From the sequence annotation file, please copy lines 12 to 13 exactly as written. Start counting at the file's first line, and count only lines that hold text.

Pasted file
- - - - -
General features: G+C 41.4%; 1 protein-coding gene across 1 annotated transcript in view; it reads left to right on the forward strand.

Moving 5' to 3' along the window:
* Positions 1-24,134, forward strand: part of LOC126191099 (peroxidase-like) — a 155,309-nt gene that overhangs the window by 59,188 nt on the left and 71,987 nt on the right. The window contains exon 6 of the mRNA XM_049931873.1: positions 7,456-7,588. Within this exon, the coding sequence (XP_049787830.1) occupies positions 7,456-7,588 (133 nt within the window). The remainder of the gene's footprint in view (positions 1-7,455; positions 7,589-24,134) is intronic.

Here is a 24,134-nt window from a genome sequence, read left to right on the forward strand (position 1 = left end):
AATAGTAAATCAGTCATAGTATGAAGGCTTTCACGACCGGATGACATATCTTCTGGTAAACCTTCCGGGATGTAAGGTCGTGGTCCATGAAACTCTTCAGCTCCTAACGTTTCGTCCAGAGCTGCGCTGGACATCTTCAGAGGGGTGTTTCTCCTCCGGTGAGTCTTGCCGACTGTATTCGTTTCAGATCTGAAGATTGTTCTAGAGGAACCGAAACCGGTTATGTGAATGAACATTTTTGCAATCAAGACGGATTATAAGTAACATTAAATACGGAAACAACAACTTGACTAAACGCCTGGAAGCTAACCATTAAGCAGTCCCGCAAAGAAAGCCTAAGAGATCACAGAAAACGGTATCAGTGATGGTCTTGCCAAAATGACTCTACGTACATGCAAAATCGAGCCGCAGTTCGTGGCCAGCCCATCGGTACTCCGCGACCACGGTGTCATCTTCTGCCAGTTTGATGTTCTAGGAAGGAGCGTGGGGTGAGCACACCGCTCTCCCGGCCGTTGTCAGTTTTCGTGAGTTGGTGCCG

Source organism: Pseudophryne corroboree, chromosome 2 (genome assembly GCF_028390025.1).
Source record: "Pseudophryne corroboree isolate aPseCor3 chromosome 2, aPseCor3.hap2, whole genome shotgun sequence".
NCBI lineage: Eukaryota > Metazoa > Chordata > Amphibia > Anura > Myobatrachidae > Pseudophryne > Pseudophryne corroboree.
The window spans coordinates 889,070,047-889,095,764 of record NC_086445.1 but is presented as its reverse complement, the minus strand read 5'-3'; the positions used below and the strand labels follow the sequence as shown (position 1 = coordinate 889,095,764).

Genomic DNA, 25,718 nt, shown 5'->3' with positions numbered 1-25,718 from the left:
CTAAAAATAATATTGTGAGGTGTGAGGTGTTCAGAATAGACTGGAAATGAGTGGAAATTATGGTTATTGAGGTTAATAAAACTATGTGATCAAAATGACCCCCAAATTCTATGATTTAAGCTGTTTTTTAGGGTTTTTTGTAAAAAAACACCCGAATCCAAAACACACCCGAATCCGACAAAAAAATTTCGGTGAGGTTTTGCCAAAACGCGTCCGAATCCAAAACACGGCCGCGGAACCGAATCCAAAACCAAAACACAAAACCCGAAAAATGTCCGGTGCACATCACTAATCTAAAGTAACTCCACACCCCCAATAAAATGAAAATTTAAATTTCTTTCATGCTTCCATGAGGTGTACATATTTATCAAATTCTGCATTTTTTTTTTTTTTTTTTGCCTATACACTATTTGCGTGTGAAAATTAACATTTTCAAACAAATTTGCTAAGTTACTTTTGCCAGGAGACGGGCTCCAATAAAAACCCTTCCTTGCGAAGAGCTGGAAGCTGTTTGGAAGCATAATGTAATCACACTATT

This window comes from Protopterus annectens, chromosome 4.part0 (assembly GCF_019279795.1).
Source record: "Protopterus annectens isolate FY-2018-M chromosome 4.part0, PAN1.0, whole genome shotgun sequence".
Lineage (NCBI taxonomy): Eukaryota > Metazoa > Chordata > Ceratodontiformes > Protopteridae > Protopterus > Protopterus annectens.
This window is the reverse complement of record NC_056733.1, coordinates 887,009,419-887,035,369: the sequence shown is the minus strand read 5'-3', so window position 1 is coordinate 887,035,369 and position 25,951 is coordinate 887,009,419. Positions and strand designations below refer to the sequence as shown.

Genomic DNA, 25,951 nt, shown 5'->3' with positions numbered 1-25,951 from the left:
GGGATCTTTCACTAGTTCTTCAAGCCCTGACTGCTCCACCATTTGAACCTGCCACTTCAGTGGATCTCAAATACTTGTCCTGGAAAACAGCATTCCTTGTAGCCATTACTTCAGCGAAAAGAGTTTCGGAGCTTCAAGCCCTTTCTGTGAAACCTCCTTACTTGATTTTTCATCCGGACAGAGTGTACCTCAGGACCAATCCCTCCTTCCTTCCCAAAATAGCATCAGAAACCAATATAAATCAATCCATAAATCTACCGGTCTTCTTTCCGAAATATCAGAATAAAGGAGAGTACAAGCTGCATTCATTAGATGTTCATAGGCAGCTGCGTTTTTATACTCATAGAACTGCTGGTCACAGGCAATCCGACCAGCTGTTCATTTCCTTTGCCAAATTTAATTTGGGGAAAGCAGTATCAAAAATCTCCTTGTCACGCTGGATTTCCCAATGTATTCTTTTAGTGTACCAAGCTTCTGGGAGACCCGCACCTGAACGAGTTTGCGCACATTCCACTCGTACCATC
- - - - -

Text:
This window comes from Protopterus annectens, chromosome 4.part0 (assembly GCF_019279795.1).
Source record: "Protopterus annectens isolate FY-2018-M chromosome 4.part0, PAN1.0, whole genome shotgun sequence".